Later that evening, I came back to see her for our nightly drink. For as long as I could remember, she and my grandfather had a glass of brandy or schnapps (apricot was her favorite) before they went to bed. These days, she warmed it and put it in her evening latte - her own "dessert coffee".
She poured me a glass of wine. Red. "Good for the baby's blood. Good to build up your milk for the baby." Bad for fetal alcohol syndrome, but we didn't know about that then, so we had no worries.
I asked her about abortion. What she thought about the decision of the Supreme Court. What that meant to her.
It was then she told me about a friend of her's with whom she shared a room when she worked as a domestic in Boston in the early days of her immigration to this country.
The girl had been flattered into having an affair with one of the sons in the house - one she thought loved her and would marry her. Until, of course, she got pregnant. Then, he gave her some money and took her to a man near Chinatown who would, he said, "take care of everything."
She died three days later of an infection and bleeding that could not be stopped.
My grandmother looked around to be certain that no one was around and then she whispered to me, "The Supreme Court did a very good thing for women today," she said. "It is not something that should be used carelessly, but only when necessary."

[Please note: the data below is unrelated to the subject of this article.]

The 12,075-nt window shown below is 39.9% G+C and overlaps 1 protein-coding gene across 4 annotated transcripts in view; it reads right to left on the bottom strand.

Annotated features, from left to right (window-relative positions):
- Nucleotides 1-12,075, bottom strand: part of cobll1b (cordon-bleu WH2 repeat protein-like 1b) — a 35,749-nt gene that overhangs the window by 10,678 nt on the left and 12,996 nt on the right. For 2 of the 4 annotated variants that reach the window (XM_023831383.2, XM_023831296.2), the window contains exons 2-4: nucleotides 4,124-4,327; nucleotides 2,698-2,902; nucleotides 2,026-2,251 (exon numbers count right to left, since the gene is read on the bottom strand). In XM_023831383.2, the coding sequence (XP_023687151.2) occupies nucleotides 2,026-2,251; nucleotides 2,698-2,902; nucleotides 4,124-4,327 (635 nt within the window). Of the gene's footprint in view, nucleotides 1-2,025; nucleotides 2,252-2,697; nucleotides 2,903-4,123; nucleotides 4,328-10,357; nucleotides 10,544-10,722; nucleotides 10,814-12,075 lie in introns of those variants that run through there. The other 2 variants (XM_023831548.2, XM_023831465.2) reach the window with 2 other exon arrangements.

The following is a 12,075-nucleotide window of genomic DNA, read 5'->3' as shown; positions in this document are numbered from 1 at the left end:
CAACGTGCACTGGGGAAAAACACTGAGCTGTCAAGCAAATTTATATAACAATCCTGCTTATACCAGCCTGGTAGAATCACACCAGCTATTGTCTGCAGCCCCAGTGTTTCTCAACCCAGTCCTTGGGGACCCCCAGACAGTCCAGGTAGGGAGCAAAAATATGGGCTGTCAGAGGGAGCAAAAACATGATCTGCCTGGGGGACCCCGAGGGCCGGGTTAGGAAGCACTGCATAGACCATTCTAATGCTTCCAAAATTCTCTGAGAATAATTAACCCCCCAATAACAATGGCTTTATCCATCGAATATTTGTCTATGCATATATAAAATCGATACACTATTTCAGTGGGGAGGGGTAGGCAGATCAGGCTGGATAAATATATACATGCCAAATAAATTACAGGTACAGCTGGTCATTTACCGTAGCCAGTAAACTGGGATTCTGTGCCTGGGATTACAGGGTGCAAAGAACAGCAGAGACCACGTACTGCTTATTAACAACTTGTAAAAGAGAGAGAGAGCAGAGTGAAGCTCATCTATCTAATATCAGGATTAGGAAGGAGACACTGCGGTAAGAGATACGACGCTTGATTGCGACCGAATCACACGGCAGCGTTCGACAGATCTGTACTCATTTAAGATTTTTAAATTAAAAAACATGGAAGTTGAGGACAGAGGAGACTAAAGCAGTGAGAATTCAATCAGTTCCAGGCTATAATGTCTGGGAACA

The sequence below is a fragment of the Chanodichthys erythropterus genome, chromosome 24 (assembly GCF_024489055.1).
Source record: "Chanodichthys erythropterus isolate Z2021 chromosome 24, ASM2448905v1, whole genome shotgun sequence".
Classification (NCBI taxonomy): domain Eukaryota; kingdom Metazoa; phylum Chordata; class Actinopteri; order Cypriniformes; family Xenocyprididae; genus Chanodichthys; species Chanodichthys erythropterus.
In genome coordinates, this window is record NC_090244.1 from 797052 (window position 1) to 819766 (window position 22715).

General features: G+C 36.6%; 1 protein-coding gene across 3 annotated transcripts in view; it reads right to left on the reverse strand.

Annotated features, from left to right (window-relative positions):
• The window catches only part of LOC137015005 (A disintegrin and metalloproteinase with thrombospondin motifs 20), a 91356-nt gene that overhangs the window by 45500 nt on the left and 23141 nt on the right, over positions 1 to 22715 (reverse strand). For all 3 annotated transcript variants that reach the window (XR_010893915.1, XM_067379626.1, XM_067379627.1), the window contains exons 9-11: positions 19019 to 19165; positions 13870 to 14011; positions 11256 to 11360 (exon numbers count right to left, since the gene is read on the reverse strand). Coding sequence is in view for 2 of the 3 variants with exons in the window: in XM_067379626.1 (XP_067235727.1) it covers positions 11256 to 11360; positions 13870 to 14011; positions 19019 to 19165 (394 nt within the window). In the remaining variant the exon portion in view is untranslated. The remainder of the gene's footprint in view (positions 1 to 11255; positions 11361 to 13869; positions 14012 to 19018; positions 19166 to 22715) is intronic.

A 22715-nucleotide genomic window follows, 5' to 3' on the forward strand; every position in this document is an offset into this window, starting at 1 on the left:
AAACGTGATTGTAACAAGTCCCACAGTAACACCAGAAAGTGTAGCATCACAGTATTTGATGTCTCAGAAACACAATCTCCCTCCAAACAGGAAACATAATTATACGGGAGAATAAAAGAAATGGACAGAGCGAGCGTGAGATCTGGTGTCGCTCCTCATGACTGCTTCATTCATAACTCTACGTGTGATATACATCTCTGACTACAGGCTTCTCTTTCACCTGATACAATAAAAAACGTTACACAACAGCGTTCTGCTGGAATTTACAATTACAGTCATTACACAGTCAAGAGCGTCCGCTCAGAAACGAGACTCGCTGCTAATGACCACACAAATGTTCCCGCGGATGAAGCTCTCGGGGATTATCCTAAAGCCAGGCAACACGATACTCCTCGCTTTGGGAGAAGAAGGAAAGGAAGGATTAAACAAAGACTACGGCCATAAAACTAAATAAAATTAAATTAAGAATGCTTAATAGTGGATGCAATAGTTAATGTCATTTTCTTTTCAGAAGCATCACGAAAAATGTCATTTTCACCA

"But," I said, "what about the Church? They say it's murder and its a sin and you will burn in hell for eternity."
A look of revulsion came over her face, "Yes, yes, that's what they want us to believe. But then, every year on the fourth of July, they dress men up in uniforms and parade them down the street and everyone cheers because they have killed - they have killed many men and women - some of whom are pregnant - as well as their living children. And everybody cheers and Father blesses them with Holy Water when they march by because they have done these things in the 'name of God'."
"When it is convenient for them, it is okay," she hissed, "but they would rather protect and defend the lies men tell than to allow her to make a decision about her own body, her own life, her own future, in the name of God."
It was then that I heard for the first time what I would later see in posters supporting the decision of Roe v. Wade. The logic is so simple as to be considered simplistic, but there is also great wisdom inherent it the logic.
My grandmother said, "If you don't want to have an abortion, don't have one." Then, she added, "But, if a woman needs to have an abortion, that is between her heart and God, and no one - NO ONE - should make that decision for her or have the right to take away her right to make that decision for herself."
Sunday, January 25, 2009
Another perspective on Roe v Wade
Rev. Elizabeth Kaeton has another reflection on the anniversary of Roe v Wade, as a then-Roman Catholic.